A man was charged with robbery in the second degree as an armed and violent Class C felony. He pled guilty to a Class D violent felony offense in exchange for a prison sentence of one to three years. At that time, the court agreed to consider an application for a less sentence based on mitigating circumstances. The court later found that there was insufficient mitigating evidence to support a shorter term than he had already received. He then challenged the court’s decision, alleging a violation of his due process rights. The court rejected his claim. At the sentencing hearing, his criminal defense attorney filed another application for a shorter sentence, which was also denied.
The case was then referred to the Supreme Court Appellate Division to address defendant’s constitutional claim. After reviewing New York Penal Law, the court determined that the prison term he received was appropriate and that the lower acted within the boundaries of its discretion in handing down the sentence. Accordingly, his plea arrangement and sentence were affirmed.
In a concurring opinion, Justice Lupiano noted that the statute in question, Penal Law Section 70.02., was in fact constitutional. Furthermore, the judge noted that in pleading guilty to the second degree attempted robbery charge, defendant was fully aware of the sentencing restrictions imposed by law.
The judge went on to cite a Colorado case, Specht v. Patterson, in which a defendant was convicted for indecent liberties with a minor. Instead of being sentenced under the statutory guidelines, another man was sentenced under the Colorado Sex Offenders Act, which allows an indeterminate sentence ranging from one day to life in prison. In that case, the use of the Sex Offenders Act entailed the creation of a new charge which would have required Mr. Specht’s due process rights to be observed.
In the first case, a new charge was not the issue. The question centered on the plea bargain arrangement and the statutory sentencing guidelines that govern it. Under Statute 70.02, the sentencing court was permitted to impose the same sentence on an individual who pleads guilty to a class D violent felony as it would for someone who was convicted by a jury of the same offense. Accordingly, Justice Lupiano concluded that the conviction for second degree robbery and his sentence should be affirmed.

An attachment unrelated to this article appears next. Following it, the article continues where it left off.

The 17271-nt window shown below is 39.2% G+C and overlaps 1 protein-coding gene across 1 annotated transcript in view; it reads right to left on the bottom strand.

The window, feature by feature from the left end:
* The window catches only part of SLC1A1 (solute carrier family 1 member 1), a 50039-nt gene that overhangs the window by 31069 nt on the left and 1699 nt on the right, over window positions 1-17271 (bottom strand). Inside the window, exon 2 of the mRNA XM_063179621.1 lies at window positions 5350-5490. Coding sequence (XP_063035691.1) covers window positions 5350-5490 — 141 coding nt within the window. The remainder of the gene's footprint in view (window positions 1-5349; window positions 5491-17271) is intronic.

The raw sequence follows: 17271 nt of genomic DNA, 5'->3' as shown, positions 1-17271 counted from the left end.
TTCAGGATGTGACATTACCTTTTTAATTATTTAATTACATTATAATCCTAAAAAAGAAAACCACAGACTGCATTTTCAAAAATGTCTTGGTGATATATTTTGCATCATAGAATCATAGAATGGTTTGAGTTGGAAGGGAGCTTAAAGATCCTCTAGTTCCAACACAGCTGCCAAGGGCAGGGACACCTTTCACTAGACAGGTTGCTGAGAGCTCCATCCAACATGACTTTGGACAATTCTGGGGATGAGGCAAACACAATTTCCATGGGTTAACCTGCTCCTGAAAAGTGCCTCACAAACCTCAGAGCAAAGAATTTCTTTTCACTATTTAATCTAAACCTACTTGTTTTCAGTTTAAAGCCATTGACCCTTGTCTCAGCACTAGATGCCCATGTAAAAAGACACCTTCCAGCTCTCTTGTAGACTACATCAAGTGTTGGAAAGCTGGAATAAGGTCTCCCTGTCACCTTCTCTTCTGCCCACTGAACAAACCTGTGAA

In a dissenting opinion, Justice Sullivan held that the sentencing court made no attempt to justify the sentence it imposed and that the sentence was outside the scope of its discretion. The judge found that in sentencing him, the court did not take into account mitigating circumstances surrounding his background and lifestyle since committing the crimes. The judge also argued that Penal Law Section 70.02 was unconstitutional because it allowed defendants to be sentenced to an enhanced punishment for an unproven charge without requiring the prosecution to show evidence of the crimes. This effectively equates to a violation of a defendant’s due process rights. Accordingly, Justice Sullivan held that Mr. Felix’s sentence should be reversed and the case remanded for a new sentencing hearing.
While the majority determined that the sentence should be upheld, his criminal defense attorney was able to persuade at least one member of the appellate panel that the sentencing was unfairly imposed. Defendant was fortunate to have such a dedicated legal advocate fighting for his rights.
Hiring an experienced criminal defense lawyer should be your top priority if you or a loved one has been charged with robbery, sex crimes or other serious offenses. The law office of Stephen Bilkis and Associates specializes in providing legal representation for criminal defendants involved in robbery and sex offense cases in the New York area. Help is available by calling 1-800-NY-NY-LAW or by visiting one of the firm’s numerous office locations. A conviction for robbery, burglary or a sex crime can have life-altering consequences. Contact Stephen Bilkis and Associates today to get the assistance you need to navigate the complexities of the new York legal system.